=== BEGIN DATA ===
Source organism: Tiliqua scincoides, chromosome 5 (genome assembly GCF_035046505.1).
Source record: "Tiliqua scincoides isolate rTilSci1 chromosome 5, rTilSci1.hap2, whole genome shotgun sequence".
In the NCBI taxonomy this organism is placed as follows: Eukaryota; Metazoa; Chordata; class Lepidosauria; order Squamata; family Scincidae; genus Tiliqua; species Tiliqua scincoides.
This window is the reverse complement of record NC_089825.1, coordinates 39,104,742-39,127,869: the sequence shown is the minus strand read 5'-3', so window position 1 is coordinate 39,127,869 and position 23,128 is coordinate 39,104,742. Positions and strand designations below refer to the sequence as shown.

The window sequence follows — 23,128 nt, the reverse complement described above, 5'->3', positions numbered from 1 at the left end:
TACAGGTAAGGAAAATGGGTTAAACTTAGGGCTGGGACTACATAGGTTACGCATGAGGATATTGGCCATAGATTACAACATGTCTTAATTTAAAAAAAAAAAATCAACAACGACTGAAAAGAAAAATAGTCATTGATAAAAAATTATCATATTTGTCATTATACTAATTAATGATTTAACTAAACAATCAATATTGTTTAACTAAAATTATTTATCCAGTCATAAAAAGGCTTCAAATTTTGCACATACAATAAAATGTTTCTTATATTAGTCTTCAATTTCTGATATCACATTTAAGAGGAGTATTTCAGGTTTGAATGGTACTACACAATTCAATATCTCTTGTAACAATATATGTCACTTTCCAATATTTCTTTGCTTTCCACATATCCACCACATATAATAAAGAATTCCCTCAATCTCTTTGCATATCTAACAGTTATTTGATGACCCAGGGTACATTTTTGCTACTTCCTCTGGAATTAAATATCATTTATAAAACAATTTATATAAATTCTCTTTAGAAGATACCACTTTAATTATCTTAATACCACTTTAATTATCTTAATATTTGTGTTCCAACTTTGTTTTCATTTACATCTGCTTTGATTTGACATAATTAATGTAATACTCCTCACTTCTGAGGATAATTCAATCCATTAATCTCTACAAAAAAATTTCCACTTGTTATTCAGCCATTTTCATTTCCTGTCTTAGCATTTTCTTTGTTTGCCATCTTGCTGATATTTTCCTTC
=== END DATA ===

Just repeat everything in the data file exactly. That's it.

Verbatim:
Source organism: Tiliqua scincoides, chromosome 5 (genome assembly GCF_035046505.1).
Source record: "Tiliqua scincoides isolate rTilSci1 chromosome 5, rTilSci1.hap2, whole genome shotgun sequence".
In the NCBI taxonomy this organism is placed as follows: Eukaryota; Metazoa; Chordata; class Lepidosauria; order Squamata; family Scincidae; genus Tiliqua; species Tiliqua scincoides.
This window is the reverse complement of record NC_089825.1, coordinates 39,104,742-39,127,869: the sequence shown is the minus strand read 5'-3', so window position 1 is coordinate 39,127,869 and position 23,128 is coordinate 39,104,742. Positions and strand designations below refer to the sequence as shown.

The window sequence follows — 23,128 nt, the reverse complement described above, 5'->3', positions numbered from 1 at the left end:
TACAGGTAAGGAAAATGGGTTAAACTTAGGGCTGGGACTACATAGGTTACGCATGAGGATATTGGCCATAGATTACAACATGTCTTAATTTAAAAAAAAAAAATCAACAACGACTGAAAAGAAAAATAGTCATTGATAAAAAATTATCATATTTGTCATTATACTAATTAATGATTTAACTAAACAATCAATATTGTTTAACTAAAATTATTTATCCAGTCATAAAAAGGCTTCAAATTTTGCACATACAATAAAATGTTTCTTATATTAGTCTTCAATTTCTGATATCACATTTAAGAGGAGTATTTCAGGTTTGAATGGTACTACACAATTCAATATCTCTTGTAACAATATATGTCACTTTCCAATATTTCTTTGCTTTCCACATATCCACCACATATAATAAAGAATTCCCTCAATCTCTTTGCATATCTAACAGTTATTTGATGACCCAGGGTACATTTTTGCTACTTCCTCTGGAATTAAATATCATTTATAAAACAATTTATATAAATTCTCTTTAGAAGATACCACTTTAATTATCTTAATACCACTTTAATTATCTTAATATTTGTGTTCCAACTTTGTTTTCATTTACATCTGCTTTGATTTGACATAATTAATGTAATACTCCTCACTTCTGAGGATAATTCAATCCATTAATCTCTACAAAAAAATTTCCACTTGTTATTCAGCCATTTTCATTTCCTGTCTTAGCATTTTCTTTGTTTGCCATCTTGCTGATATTTTCCTTC